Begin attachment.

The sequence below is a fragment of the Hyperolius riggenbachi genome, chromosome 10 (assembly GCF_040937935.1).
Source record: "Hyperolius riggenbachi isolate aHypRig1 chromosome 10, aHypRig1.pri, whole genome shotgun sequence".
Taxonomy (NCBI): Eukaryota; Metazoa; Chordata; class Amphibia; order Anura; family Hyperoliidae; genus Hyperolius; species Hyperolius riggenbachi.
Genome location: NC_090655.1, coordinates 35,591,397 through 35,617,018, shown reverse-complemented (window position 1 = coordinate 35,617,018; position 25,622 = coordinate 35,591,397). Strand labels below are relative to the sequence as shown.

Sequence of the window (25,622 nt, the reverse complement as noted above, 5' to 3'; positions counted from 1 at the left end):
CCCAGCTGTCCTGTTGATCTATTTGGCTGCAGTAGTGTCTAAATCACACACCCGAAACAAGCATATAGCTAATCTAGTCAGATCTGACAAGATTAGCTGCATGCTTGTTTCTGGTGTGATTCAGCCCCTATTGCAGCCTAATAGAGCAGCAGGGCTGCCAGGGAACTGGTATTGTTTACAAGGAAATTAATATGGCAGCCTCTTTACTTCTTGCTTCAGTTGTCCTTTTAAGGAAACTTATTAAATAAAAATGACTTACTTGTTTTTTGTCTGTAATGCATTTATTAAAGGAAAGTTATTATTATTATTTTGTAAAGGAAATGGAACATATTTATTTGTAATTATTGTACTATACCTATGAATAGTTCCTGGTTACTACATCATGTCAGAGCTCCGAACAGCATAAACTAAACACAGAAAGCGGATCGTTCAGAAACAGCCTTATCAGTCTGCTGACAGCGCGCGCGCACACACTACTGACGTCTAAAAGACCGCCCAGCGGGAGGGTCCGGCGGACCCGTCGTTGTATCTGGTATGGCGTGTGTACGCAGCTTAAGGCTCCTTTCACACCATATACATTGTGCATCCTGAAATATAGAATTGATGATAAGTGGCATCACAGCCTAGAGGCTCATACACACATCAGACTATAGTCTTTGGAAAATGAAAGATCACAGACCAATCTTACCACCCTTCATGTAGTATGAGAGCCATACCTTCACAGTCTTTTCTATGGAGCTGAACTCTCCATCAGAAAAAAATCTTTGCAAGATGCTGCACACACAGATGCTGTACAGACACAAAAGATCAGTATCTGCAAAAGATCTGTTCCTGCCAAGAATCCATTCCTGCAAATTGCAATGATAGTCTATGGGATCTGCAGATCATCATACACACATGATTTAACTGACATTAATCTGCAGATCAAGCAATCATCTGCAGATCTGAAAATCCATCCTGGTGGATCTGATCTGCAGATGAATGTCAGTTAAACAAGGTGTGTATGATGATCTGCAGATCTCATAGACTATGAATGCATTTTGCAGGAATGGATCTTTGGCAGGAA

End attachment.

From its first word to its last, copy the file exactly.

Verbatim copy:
The sequence below is a fragment of the Hyperolius riggenbachi genome, chromosome 10 (assembly GCF_040937935.1).
Source record: "Hyperolius riggenbachi isolate aHypRig1 chromosome 10, aHypRig1.pri, whole genome shotgun sequence".
Taxonomy (NCBI): Eukaryota; Metazoa; Chordata; class Amphibia; order Anura; family Hyperoliidae; genus Hyperolius; species Hyperolius riggenbachi.
Genome location: NC_090655.1, coordinates 35,591,397 through 35,617,018, shown reverse-complemented (window position 1 = coordinate 35,617,018; position 25,622 = coordinate 35,591,397). Strand labels below are relative to the sequence as shown.

Sequence of the window (25,622 nt, the reverse complement as noted above, 5' to 3'; positions counted from 1 at the left end):
CCCAGCTGTCCTGTTGATCTATTTGGCTGCAGTAGTGTCTAAATCACACACCCGAAACAAGCATATAGCTAATCTAGTCAGATCTGACAAGATTAGCTGCATGCTTGTTTCTGGTGTGATTCAGCCCCTATTGCAGCCTAATAGAGCAGCAGGGCTGCCAGGGAACTGGTATTGTTTACAAGGAAATTAATATGGCAGCCTCTTTACTTCTTGCTTCAGTTGTCCTTTTAAGGAAACTTATTAAATAAAAATGACTTACTTGTTTTTTGTCTGTAATGCATTTATTAAAGGAAAGTTATTATTATTATTTTGTAAAGGAAATGGAACATATTTATTTGTAATTATTGTACTATACCTATGAATAGTTCCTGGTTACTACATCATGTCAGAGCTCCGAACAGCATAAACTAAACACAGAAAGCGGATCGTTCAGAAACAGCCTTATCAGTCTGCTGACAGCGCGCGCGCACACACTACTGACGTCTAAAAGACCGCCCAGCGGGAGGGTCCGGCGGACCCGTCGTTGTATCTGGTATGGCGTGTGTACGCAGCTTAAGGCTCCTTTCACACCATATACATTGTGCATCCTGAAATATAGAATTGATGATAAGTGGCATCACAGCCTAGAGGCTCATACACACATCAGACTATAGTCTTTGGAAAATGAAAGATCACAGACCAATCTTACCACCCTTCATGTAGTATGAGAGCCATACCTTCACAGTCTTTTCTATGGAGCTGAACTCTCCATCAGAAAAAAATCTTTGCAAGATGCTGCACACACAGATGCTGTACAGACACAAAAGATCAGTATCTGCAAAAGATCTGTTCCTGCCAAGAATCCATTCCTGCAAATTGCAATGATAGTCTATGGGATCTGCAGATCATCATACACACATGATTTAACTGACATTAATCTGCAGATCAAGCAATCATCTGCAGATCTGAAAATCCATCCTGGTGGATCTGATCTGCAGATGAATGTCAGTTAAACAAGGTGTGTATGATGATCTGCAGATCTCATAGACTATGAATGCATTTTGCAGGAATGGATCTTTGGCAGGAA